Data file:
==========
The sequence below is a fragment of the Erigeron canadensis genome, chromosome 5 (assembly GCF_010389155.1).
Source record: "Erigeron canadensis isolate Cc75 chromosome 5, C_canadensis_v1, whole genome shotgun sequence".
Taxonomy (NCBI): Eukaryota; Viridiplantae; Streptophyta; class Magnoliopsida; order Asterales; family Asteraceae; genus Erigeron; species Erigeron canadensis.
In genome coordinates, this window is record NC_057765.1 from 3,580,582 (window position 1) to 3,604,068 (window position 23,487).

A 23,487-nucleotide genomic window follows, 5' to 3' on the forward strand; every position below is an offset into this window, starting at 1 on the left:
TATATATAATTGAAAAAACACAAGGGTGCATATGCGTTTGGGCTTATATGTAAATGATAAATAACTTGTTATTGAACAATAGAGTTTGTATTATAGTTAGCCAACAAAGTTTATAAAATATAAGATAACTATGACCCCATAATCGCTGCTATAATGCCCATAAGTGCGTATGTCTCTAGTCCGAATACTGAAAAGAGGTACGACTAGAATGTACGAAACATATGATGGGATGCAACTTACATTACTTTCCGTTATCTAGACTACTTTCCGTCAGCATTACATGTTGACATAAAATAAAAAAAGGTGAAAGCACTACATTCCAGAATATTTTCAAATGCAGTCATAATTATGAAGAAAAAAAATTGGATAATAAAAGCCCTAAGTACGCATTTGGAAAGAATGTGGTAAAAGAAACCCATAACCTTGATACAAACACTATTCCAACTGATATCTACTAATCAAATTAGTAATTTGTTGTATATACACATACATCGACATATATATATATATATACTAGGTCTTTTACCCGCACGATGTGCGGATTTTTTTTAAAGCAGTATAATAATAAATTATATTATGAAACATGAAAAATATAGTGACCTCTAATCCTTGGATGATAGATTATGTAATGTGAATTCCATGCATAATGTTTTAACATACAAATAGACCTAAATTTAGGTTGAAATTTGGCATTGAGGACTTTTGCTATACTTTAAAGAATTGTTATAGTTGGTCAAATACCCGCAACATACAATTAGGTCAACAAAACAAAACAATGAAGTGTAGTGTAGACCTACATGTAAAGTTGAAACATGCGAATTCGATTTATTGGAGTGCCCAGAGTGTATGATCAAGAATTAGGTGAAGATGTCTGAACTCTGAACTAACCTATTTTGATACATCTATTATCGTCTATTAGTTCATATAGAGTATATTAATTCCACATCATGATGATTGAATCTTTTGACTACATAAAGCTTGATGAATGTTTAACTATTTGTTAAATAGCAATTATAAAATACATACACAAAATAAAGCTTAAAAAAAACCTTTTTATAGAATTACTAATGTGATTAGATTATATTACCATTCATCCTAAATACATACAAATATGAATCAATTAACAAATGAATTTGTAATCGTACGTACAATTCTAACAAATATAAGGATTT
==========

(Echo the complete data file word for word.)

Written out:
The sequence below is a fragment of the Erigeron canadensis genome, chromosome 5 (assembly GCF_010389155.1).
Source record: "Erigeron canadensis isolate Cc75 chromosome 5, C_canadensis_v1, whole genome shotgun sequence".
Taxonomy (NCBI): Eukaryota; Viridiplantae; Streptophyta; class Magnoliopsida; order Asterales; family Asteraceae; genus Erigeron; species Erigeron canadensis.
In genome coordinates, this window is record NC_057765.1 from 3,580,582 (window position 1) to 3,604,068 (window position 23,487).

A 23,487-nucleotide genomic window follows, 5' to 3' on the forward strand; every position below is an offset into this window, starting at 1 on the left:
TATATATAATTGAAAAAACACAAGGGTGCATATGCGTTTGGGCTTATATGTAAATGATAAATAACTTGTTATTGAACAATAGAGTTTGTATTATAGTTAGCCAACAAAGTTTATAAAATATAAGATAACTATGACCCCATAATCGCTGCTATAATGCCCATAAGTGCGTATGTCTCTAGTCCGAATACTGAAAAGAGGTACGACTAGAATGTACGAAACATATGATGGGATGCAACTTACATTACTTTCCGTTATCTAGACTACTTTCCGTCAGCATTACATGTTGACATAAAATAAAAAAAGGTGAAAGCACTACATTCCAGAATATTTTCAAATGCAGTCATAATTATGAAGAAAAAAAATTGGATAATAAAAGCCCTAAGTACGCATTTGGAAAGAATGTGGTAAAAGAAACCCATAACCTTGATACAAACACTATTCCAACTGATATCTACTAATCAAATTAGTAATTTGTTGTATATACACATACATCGACATATATATATATATATACTAGGTCTTTTACCCGCACGATGTGCGGATTTTTTTTAAAGCAGTATAATAATAAATTATATTATGAAACATGAAAAATATAGTGACCTCTAATCCTTGGATGATAGATTATGTAATGTGAATTCCATGCATAATGTTTTAACATACAAATAGACCTAAATTTAGGTTGAAATTTGGCATTGAGGACTTTTGCTATACTTTAAAGAATTGTTATAGTTGGTCAAATACCCGCAACATACAATTAGGTCAACAAAACAAAACAATGAAGTGTAGTGTAGACCTACATGTAAAGTTGAAACATGCGAATTCGATTTATTGGAGTGCCCAGAGTGTATGATCAAGAATTAGGTGAAGATGTCTGAACTCTGAACTAACCTATTTTGATACATCTATTATCGTCTATTAGTTCATATAGAGTATATTAATTCCACATCATGATGATTGAATCTTTTGACTACATAAAGCTTGATGAATGTTTAACTATTTGTTAAATAGCAATTATAAAATACATACACAAAATAAAGCTTAAAAAAAACCTTTTTATAGAATTACTAATGTGATTAGATTATATTACCATTCATCCTAAATACATACAAATATGAATCAATTAACAAATGAATTTGTAATCGTACGTACAATTCTAACAAATATAAGGATTT